I’m a fan of Malbec wines, and because of that I’m definitely a fan of Argentinian Malbecs. Either a 100% Malbec or a Bordeaux blend – the addition of Cabernet Sauvignon – are among my favorites. In the tasting below I enjoyed Malbec and Malbec Cab blends that ranged in price from $15 to $65, and liked them all. And, for Bodegas Caro, they will soon have another Bordeaux grape that may enter the mix in the future, and that is my current favorite varietal: Cabernet Franc. Color me happy. Let me share the details with you, from the invitation, the tasting and what we learned:
Invitation and Tasting (my notes are in italics below each wine listed)
Please join us for a special virtual tasting led by Philippe Rolet, Estate Manager of Bodegas Caro…in 2019 Philippe Rolet became Estate Manager for CARO, a partnership between Domaines Barons de Rothschild (Lafite) and the Catena family dating from 1999. Situated in the heart of the Mendoza region in Argentina, Bodegas CARO’s ambition has been to produce a unique range of wines that would combine two cultures, French and Argentine, two grape varieties, Malbec and Cabernet Sauvignon, and the expertise of both families. Together, we will taste the following:
- Aruma 2018 $15 – A pure Malbec made from a blend of grapes from the best terroirs in the Mendoza region. “ARUMA” means “night” in the language of the Quechua, the native Indian population of the Mendoza region. The name suggests the deep darkness of the nights in the Andes and the very pure mountain air: the wines have the same rich, authentic character as their terroir. (EB: 91 points on the 2017 from James Suckling and 90 on the same vintage from Decanter. This $16 sipper was my favorite in the tasting. The nose was rich and velvety smooth with dark ripe plums. On the palate I also got a LOT of spice that was balanced with blue to black fruit. I thought it tasted much older than a 2018. Rolet suggested serving it slightly chilled, with or without food.)
- Amancaya 2017 $20 – Amancaya, like its older brother, presents a harmonious balance between the Argentine and Bordeaux styles. The wine is more fruity due to the higher percentage of Malbec and shorter ageing. The word AMANCAYA is the native Indian name of a flower found at high altitudes in the Andes in the Mendoza area. (EB: Malbec and Cabernet Sauvignon, Reserve Red Blend. This 2017 vintage was awarded 93 points from James Suckling. Lots of barnyard when I first opened the wine, which most quickly blew off, made it interesting. Lots of earthiness, brambly, grilled mushroom and oak all on the nose. Tasting the wine I found it a little brighter than the Aruma 100% Malbec, very clean and not as spicy. Rolet said this one came from a cold and dry vintage, pair with rack of lamb and to stay tuned for a new label. The name Amancaya refers to a flower grown in the region, that is also known as the “engagement flower” a young man would present to his intended during a proposal.)
- CARO 2017 $65 – CARO, from Catena and Rothschild, has a strong Argentine identity, characterized by the Malbec grape, which is given further elegance and complexity through blending with Cabernet Sauvignon. The combination produces a voluptuous, refined wine with a harmonious balance between the wine’s Argentinian identity and its Bordeaux style. (EB: The 2015 was awarded 92 points from Wine Spectator and the 2014 got 95 points from James Suckling. Rolet said this was a limited production wine, comes from “specific sub divisions of terroir”, and since they don’t make it every year it’s scarce. I found a beautiful nose filled with lots of dark fruit, spice, tobacco and dark chocolate. Drawn in for a taste I got a rich spicy mouthfeel and that same luscious dark fruit. Rolet said it was also from a cold and dry vintage. The wine is known in the market as very elegant. This vintage spent 14 months in oak barrels, Rolet commented that it was very layered; he recommended that it be decanted – I didn’t decant. 2000 was the last vintage they made and he said the wine could age 20 years.)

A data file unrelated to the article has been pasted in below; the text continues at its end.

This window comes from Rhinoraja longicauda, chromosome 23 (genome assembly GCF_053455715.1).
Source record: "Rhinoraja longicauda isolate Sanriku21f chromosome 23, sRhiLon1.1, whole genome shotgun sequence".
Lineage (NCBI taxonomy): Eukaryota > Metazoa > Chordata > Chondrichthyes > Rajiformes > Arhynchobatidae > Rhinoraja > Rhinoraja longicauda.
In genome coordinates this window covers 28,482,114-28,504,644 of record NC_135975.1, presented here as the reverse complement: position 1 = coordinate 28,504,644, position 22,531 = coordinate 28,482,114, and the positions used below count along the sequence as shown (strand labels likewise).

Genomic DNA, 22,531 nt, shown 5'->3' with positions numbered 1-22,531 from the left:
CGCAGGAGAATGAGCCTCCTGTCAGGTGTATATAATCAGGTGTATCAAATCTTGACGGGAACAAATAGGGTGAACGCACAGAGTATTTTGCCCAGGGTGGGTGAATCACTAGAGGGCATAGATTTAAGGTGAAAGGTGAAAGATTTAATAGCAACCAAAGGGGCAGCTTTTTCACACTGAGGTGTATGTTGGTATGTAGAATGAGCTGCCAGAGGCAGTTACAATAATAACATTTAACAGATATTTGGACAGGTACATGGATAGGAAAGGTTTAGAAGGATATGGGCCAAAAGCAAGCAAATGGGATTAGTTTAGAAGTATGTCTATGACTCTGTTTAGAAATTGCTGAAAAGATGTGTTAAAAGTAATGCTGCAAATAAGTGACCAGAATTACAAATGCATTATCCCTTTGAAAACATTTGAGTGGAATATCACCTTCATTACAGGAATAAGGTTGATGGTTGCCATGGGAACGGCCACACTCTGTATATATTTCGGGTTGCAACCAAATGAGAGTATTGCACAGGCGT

My Takeaways from Estate Manager Philippe Rolet
Rolet, with decades of wine experience under his belt – that took him from Switzerland to Chablis to Chile – we learned that he now has 25 years of experience in Argentina alone. He explained that the winery was built in 1884, has underground cellars and, due to Covid-19 is not yet open to the public. During our Zoom session Rolet let the camera roam around in the winery’s “Cultural Center” that was home to many Mendoza-based painters and sculptors. (This is definitely a winery to visit as soon as it’s safe to do so. We are currently missing their snowfall and world renowned skiing.)
Most of their wine is sold between September and December, they have no plans to make a white wine as the terroir isn’t there for it. As far as the Cab Franc I mentioned in my intro, Rolet said that they have been interested in cultivating it for a long time in Argentina – ten years. They only have about two acres and plan to add two to four percent Cab Franc in a future vintage of their Amancaya.
Wines are distributed by Southern Wine and Spirits in Southern California.
Eve Bushman has a Level Two Intermediate Certification from the Wine and Spirits Education Trust (WSET), a “certification in first globally-recognized course” as an American Wine Specialist ® from the North American Sommelier Association (NASA), Level 1 Sake Award from WSET, was the subject of a 60-minute Wine Immersion video (over 16k views), authored “Wine Etiquette for Everyone” and has served as a judge for the Long Beach Grand Cru and the Global Wine Awards. You can email Eve@EveWine101.com to ask a question about wine or spirits.